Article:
Mr. Hongfeng Wang's Poster


A RECIPE FOR DERIVING KINETIC TEMPERATURE FROM AMMONIA INVERSION LINES

Mr. Shen Wang, NAOC

Ammonia is a classical interstellar thermometer. The previous methods for estimating the rotational and kinetic temperatures are largely affected by blended hyperfine components (HFCs). We developed a new reliable recipe, referred to as the hyperfine group ratio (HFGR), which utilizes only direct observables, namely the intensity ratios between the grouped HFCs. From the simulated spectra, we show that the rotational temperature Trot can be unambiguously derived from the HFC intensity ratios using a set of empirical formulae. Compared to classical methods, the current recipe has two major advantages. Firstly, the Trot calculation is based on empirical formulae instead of fitting for optimized physical parameters of Trot, line width ∆V, and the NH3 optical depth. Secondly, the calculations only involve the integrated intensities of the HFC groups thus does not require modeling the HFC and fitting the line profiles. And the blended HFCs would no longer undermine the accuracy of Trot. Consequently, the computational load can be reduced to a very small amount (∼ 10−4)) compared to the complete spectral fitting. In the meantime, HFGR maintains the accuracy of better than 0.15 K over a broad temperature range of 10 to 70 K. The simplicity of HFGR makes it orders of magnitude faster than the classical methods and more robust against noise and HFC blending.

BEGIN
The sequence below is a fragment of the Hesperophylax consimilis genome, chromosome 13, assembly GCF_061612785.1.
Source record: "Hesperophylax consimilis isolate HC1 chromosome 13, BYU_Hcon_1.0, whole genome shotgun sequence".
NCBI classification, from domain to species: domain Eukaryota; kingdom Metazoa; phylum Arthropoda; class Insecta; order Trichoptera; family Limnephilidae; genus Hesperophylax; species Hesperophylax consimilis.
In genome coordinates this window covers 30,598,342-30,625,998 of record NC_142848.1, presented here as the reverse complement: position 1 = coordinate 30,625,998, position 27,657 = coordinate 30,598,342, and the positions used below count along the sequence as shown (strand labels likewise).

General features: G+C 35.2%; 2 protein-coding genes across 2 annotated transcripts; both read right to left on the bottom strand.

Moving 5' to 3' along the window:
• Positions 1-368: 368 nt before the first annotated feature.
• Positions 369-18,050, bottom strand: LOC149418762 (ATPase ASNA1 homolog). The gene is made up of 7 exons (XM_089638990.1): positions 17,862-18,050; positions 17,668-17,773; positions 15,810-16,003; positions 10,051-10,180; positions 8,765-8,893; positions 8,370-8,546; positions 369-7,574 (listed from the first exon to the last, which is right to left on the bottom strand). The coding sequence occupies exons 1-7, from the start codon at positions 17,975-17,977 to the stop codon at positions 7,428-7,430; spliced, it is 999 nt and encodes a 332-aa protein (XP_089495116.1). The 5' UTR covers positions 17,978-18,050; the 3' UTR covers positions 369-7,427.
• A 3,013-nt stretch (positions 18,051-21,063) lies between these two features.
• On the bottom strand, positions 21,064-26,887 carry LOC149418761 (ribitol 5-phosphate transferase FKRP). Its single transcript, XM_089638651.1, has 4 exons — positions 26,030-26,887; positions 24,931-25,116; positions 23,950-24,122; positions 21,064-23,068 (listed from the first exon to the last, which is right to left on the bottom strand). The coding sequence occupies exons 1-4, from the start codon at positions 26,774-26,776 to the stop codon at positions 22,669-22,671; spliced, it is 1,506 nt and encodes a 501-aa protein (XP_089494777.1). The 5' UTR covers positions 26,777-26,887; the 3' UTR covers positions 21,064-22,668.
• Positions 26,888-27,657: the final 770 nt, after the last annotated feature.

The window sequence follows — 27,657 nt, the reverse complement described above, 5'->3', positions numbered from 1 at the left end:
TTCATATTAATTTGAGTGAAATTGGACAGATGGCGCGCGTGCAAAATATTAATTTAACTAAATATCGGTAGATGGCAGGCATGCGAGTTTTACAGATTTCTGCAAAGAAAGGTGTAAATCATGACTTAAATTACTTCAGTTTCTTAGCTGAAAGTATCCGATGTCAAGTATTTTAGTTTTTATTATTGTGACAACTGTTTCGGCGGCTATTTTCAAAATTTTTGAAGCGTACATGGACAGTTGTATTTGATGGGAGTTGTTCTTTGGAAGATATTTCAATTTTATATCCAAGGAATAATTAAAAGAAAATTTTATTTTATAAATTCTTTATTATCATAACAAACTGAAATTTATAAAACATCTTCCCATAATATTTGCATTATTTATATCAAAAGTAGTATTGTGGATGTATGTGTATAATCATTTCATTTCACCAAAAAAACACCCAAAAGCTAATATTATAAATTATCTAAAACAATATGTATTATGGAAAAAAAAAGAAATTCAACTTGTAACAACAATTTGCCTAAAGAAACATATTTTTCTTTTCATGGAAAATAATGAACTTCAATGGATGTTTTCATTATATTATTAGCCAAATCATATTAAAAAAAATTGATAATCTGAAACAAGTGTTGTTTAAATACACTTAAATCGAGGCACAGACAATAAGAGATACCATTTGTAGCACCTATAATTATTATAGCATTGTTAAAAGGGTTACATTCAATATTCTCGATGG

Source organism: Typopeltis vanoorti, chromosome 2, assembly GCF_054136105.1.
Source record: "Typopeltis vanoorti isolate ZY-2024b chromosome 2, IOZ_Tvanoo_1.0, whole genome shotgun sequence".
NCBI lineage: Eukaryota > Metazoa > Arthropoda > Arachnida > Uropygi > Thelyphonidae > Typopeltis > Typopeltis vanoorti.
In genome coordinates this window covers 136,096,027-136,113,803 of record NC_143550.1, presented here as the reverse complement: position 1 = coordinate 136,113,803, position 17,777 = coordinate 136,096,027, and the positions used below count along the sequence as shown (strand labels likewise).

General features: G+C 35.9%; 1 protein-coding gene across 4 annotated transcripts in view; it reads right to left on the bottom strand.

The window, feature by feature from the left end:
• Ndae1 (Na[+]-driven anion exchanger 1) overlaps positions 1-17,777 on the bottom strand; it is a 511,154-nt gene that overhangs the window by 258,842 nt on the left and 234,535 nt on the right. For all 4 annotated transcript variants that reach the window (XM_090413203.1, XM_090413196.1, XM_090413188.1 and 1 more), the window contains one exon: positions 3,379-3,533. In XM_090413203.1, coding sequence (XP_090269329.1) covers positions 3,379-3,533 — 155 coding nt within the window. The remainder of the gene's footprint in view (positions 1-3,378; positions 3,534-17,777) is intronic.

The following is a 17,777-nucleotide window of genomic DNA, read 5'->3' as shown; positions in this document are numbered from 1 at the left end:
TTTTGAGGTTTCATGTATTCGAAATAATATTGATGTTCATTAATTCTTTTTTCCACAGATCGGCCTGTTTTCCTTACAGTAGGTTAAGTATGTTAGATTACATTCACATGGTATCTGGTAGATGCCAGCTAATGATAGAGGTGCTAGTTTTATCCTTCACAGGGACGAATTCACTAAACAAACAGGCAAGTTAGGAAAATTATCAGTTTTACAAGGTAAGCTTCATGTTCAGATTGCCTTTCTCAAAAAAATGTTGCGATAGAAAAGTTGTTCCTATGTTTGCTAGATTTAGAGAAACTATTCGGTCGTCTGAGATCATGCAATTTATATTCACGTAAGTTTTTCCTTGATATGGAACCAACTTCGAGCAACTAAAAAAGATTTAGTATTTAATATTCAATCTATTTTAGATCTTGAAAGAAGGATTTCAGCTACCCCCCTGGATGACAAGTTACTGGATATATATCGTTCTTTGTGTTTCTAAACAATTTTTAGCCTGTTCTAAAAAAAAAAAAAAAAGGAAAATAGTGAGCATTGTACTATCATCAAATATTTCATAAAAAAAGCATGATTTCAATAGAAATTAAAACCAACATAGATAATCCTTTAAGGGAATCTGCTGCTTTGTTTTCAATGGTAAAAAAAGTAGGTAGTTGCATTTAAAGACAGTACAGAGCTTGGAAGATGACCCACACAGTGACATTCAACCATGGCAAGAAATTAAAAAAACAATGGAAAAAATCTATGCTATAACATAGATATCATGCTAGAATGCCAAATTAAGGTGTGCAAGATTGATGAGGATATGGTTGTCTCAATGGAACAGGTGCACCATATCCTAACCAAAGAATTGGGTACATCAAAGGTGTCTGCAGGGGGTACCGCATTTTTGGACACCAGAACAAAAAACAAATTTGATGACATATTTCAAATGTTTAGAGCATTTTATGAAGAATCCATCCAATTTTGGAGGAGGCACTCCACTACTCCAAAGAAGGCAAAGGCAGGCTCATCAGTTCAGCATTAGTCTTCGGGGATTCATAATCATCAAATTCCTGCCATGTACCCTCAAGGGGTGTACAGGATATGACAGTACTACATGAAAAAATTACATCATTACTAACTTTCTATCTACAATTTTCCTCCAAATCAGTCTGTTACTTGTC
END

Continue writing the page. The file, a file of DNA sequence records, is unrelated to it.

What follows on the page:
Mr. Shen Wang's Poster


The Filament Intersections and Cold Dense Cores in Orion A North

Ms. Chao Zhang, NAOC

We studied the filament structures in OMC-2/3 dense molecular cloud using a high-resolution N2H+ (1-0) spectral cube observed with the Atacama Large Millimeter/Submillimeter Array (ALMA). The filament network over a total length 2.0-pc is found to contain about 170 intersections and 128 candidate dense cores. The cores exhibit a concentration around the intersections, that 101 ones are near the intersections while only 27 ones are on the long single- path filaments or isolated from the filament. The column density (Ntot) probability distribution function (N-PDF) shows that the power-law component in the range of Ntot > 2.3 × 1023 cm−2 is also more intense around the intersections. The dense cores are also displaced from the infrared point sources (young stars), suggesting them to be prestellar. Most cores have virial parameter of αvir = Mvir/Mgas < 1.0, suggesting they are bounded by the self gravity. In the mean time, only one third of the cores have critical mass ratio of αcrit = Mcrit/Mgas < 1.0 thus would be unstable to the self-gravity. The result suggests that the major fraction of the cold starless cores in OMC-2,3 would be able to stably exist, but more extensive core collapse and star formation would require continuous core mass growth or additional perturbations.

Mr. Chao Zhang's Poster